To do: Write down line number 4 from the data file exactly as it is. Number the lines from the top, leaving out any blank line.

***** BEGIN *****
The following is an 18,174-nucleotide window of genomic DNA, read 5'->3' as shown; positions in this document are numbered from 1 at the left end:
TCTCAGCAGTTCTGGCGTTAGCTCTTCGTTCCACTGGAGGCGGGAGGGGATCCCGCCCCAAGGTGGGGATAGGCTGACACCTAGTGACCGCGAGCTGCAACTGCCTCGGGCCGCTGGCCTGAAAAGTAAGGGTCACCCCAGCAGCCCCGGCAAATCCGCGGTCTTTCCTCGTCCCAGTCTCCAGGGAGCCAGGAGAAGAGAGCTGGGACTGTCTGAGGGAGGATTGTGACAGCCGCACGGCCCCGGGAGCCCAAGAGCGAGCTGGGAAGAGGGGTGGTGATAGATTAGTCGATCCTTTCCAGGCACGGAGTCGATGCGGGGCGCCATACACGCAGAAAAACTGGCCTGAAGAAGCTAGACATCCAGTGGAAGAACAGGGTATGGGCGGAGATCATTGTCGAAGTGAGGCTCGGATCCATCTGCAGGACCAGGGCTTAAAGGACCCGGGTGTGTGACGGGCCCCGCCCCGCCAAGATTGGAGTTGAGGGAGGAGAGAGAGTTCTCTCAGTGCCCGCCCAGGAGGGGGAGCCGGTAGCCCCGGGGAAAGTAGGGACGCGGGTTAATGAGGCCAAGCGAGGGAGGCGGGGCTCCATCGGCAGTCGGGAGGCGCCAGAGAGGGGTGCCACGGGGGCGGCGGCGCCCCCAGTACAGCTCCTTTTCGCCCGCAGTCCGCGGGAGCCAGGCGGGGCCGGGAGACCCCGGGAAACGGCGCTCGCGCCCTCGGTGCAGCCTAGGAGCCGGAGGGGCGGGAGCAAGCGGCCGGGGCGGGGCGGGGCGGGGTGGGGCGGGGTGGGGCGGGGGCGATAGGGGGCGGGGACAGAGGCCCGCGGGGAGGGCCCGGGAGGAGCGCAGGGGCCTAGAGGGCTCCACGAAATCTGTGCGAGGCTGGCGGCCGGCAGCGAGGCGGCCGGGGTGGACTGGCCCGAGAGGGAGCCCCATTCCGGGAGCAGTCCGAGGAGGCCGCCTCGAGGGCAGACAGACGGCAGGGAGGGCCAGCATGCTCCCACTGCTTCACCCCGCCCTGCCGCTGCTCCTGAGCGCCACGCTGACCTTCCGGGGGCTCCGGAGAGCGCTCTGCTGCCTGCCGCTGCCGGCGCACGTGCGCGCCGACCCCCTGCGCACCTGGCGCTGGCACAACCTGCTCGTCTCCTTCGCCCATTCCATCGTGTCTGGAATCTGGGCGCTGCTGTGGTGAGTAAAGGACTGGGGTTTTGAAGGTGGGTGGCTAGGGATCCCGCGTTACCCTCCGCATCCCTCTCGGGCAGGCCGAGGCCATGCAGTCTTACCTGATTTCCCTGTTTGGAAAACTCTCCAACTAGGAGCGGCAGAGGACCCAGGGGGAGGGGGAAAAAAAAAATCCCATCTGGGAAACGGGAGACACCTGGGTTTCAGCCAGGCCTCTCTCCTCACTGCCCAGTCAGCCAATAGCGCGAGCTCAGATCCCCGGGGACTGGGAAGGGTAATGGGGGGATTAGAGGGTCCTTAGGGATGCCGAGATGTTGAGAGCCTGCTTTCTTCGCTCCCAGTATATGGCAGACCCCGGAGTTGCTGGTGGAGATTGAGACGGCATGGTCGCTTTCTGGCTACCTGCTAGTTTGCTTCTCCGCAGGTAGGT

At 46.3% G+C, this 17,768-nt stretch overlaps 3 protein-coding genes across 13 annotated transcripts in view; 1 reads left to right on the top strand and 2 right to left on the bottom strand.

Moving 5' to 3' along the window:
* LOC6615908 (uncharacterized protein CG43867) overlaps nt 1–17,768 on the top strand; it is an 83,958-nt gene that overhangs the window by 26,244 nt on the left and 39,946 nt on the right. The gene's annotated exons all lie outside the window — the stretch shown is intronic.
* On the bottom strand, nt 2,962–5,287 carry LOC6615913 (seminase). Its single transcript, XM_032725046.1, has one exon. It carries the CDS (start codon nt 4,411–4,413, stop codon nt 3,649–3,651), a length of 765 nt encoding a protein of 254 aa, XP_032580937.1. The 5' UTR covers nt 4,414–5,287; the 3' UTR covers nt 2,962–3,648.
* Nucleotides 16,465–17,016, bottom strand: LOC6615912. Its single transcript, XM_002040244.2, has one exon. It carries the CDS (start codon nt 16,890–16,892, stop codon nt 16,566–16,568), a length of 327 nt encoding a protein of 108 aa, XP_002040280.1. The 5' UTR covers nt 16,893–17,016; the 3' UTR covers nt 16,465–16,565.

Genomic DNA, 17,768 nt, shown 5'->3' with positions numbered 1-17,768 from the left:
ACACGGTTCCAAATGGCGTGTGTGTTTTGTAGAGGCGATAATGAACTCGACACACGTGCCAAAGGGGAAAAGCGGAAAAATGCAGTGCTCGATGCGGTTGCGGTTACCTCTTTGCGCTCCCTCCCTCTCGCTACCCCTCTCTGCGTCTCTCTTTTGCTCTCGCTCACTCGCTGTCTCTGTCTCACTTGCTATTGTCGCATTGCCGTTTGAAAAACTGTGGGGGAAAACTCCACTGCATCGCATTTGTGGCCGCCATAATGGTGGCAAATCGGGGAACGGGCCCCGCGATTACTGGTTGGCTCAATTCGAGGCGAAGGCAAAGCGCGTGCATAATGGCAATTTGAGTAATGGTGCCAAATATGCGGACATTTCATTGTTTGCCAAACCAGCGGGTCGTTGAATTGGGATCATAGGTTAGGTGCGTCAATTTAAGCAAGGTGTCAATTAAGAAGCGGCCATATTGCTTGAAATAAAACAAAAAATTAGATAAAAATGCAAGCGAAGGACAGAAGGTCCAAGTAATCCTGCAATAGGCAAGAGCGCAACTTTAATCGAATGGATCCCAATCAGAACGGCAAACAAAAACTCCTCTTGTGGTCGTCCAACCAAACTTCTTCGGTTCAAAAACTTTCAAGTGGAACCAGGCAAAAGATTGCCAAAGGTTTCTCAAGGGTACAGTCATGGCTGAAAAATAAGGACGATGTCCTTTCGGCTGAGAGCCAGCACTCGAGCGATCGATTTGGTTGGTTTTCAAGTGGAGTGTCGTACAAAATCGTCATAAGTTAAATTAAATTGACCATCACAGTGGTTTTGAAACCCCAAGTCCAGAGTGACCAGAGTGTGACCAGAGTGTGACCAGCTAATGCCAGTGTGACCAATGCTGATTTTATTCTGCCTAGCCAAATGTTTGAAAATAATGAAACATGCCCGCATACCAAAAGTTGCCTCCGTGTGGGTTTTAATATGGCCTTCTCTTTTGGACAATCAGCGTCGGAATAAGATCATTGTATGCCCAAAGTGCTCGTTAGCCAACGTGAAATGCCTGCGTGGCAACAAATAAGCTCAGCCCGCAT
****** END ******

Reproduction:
Moving 5' to 3' along the window: